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  • mistermuse 1:32 pm on May 29, 2014 Permalink | Reply
    Tags: Cyd Charisse, , , , If I Didn't Care, , Jukebox Saturday Night, Les Brown, , Modernaires, Nat King Cole Dorothy Dandridge, Ricardo Montalban, , , Stan Kenton   


    For those who watched the Jukebox Saturday Night clip in my first SOUNDIES post and may not be familiar with The Ink Spots (the great 1930s-40s vocal quartet which was so humorously spoofed by the Modernaires in that clip), here is a clip of “the real thing”:


    When the previously mentioned James Roosevelt became a commissioned officer in the U.S. Marine Corps in 1941, Tin Pan Alley great Sam Coslow (composer of many 1930s-40s hit songs) took charge of Soundies operations. As Coslow tells it in his autobiography COCKTAILS FOR TWO:

    “Panoram was a glorified juke box that ran films instead of records. Roosevelt decided to find someone who could produce a regular program of short musical films [and] decided that my background was right for the post. I had twelve years experience with musicals, writing songs and special material, recording and scoring, and, more recently, producing a feature film.”
    “Jimmy’s office was down the hall from mine in the Goldwyn studios, and we had a number of talks. He finally arranged for me to fly to Chicago to meet with [the] president of the Mills outfit. We agreed to set up a new production company called Roosevelt, Coslow and Mills, Inc., later shortened to R.C.M., Inc.”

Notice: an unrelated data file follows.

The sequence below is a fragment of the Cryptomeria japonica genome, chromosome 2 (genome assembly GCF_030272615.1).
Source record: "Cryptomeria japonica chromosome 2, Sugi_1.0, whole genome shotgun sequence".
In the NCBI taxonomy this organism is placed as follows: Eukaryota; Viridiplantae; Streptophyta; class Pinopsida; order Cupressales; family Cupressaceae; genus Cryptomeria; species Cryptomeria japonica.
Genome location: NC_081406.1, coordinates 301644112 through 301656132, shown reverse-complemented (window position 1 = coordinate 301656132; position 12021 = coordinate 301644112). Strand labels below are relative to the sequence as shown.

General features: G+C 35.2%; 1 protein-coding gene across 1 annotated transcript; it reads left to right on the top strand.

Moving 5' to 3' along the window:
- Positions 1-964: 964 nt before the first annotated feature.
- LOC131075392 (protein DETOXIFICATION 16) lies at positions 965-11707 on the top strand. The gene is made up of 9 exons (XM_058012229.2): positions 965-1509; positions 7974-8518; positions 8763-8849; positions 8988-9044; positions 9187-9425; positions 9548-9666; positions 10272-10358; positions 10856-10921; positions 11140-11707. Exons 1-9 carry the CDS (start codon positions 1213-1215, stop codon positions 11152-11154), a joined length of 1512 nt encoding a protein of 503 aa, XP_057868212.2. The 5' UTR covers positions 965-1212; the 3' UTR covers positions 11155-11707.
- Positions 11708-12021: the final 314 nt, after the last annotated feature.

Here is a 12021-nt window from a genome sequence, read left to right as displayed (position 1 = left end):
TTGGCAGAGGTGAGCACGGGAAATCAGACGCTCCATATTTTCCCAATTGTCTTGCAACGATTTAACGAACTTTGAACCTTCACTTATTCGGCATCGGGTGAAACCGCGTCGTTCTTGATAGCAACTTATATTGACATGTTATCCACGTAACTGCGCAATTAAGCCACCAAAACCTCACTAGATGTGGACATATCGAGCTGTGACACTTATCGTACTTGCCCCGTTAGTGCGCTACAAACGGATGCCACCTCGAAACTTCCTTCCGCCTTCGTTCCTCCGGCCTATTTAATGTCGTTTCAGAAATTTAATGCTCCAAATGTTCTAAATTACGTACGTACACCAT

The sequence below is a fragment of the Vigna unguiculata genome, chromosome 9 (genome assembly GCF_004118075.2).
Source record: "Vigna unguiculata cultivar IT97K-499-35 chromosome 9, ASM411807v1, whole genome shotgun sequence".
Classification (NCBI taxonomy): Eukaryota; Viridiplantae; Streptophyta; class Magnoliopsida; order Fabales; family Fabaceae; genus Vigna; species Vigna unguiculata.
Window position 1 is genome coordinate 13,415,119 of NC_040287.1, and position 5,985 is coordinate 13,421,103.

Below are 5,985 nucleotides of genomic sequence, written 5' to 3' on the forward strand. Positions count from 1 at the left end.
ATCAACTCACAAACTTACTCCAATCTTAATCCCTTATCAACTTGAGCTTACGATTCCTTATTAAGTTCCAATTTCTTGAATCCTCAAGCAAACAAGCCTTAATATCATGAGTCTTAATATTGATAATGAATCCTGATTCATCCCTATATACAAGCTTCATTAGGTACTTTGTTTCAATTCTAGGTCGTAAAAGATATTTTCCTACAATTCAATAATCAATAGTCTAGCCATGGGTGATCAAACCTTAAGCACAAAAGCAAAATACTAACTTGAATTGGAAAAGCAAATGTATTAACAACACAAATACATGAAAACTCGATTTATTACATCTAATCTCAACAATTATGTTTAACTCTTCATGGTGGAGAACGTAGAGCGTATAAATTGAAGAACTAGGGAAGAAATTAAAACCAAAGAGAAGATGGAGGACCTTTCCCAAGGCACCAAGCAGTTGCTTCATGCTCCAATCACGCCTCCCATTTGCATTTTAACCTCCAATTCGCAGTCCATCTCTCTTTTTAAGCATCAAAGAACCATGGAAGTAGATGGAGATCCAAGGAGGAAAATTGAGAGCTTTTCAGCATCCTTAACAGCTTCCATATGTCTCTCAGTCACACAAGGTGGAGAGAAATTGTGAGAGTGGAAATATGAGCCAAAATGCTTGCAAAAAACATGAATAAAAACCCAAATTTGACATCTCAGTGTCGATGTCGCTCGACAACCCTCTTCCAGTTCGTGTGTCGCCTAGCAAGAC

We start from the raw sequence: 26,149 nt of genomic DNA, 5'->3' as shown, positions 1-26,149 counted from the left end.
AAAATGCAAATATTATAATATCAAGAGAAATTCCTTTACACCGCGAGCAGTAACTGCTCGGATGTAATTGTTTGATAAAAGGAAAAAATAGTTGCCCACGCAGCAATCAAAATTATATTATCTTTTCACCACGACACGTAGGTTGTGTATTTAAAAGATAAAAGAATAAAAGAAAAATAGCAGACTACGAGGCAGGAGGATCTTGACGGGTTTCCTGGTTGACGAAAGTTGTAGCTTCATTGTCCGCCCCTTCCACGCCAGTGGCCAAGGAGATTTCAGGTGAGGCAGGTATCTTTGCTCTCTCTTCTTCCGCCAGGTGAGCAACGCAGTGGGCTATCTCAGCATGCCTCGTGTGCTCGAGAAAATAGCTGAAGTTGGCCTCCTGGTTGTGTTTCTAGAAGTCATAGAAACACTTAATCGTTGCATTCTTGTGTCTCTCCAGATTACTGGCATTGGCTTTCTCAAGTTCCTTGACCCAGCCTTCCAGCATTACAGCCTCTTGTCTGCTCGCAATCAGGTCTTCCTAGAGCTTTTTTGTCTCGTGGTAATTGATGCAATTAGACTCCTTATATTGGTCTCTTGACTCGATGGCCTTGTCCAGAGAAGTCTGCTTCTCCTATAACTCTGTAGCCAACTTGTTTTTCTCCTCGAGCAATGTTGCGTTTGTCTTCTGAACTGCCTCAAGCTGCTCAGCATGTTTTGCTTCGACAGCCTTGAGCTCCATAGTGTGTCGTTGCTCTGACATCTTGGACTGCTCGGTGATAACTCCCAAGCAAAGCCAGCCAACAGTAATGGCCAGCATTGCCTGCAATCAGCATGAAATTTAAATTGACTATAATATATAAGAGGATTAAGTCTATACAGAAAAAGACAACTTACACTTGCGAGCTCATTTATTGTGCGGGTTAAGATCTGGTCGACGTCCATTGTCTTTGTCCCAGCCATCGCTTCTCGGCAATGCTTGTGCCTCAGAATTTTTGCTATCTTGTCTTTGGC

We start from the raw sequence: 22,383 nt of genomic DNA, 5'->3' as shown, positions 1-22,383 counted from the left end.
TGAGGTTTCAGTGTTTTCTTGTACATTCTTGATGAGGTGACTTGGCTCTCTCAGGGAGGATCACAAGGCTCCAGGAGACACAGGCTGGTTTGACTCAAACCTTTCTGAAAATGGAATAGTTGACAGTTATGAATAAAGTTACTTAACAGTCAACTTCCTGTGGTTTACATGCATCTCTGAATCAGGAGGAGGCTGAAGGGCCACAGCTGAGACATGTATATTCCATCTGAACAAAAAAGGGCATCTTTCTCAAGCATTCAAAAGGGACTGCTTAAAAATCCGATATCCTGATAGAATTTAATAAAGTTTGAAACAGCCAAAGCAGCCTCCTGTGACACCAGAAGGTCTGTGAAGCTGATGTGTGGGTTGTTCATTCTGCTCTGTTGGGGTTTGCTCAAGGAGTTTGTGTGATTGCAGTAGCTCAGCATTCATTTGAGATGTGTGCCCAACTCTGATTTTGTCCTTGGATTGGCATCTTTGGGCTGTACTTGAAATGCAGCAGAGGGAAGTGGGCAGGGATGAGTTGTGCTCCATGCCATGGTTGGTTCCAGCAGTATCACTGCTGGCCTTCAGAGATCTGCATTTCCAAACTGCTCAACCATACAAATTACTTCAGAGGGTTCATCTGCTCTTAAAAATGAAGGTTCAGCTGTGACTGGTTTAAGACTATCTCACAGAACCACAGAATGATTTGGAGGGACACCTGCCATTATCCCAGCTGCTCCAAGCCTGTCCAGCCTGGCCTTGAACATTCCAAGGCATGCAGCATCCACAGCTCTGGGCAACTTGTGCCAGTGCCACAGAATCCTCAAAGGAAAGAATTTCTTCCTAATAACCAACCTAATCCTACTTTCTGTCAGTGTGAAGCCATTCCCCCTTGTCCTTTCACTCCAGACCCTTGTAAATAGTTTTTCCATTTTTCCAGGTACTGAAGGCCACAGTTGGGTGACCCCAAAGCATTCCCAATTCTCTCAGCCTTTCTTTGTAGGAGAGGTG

“I was named as production head….to turn out three shorts a week in Hollywood, plus another three a week at a studio in New York. One of the first things we did was a series with Louis Armstrong. At first I played it safe by using established musical names who happened to be around Hollywood or New York. Besides Armstrong, I hired Duke Ellington & his Orchestra, Spike Jones, and bands like Les Brown’s and Stan Kenton’s.”
    “What was more notable about the talent used in the Soundies, however, was an array of great performers who were destined to become top names in the entertainment world.  Like Doris Day, for instance….Nat King Cole….Cyd Charisse….Dorothy Dandridge….Gale Storm….Ricardo Montalban….Liberace.”
    “The concept of seeing as well as hearing popular performers had great novelty value for audiences of the day. Television was still in its experimental stage, and Soundies had the same kind of exotic appeal. The machine even makes a gag appearance in a Hollywood feature film, Hi Diddle Diddle (1943).”
    “But the machine was no joke to movie theater owners. People were spending their dimes in the Panoram, not at the box office. Theater operators banded together to combat the movie-machine menace. Several states proposed severe licensing and taxation measures to discourage the proliferation of film jukeboxes. Fortunately for Panoram owners, the proposed legislation was tabled upon the outbreak of World War II.”

    I could of course go on “Soundie-ing off,” but I need to wrap this up sooner or later, and found a clip that does so nicely: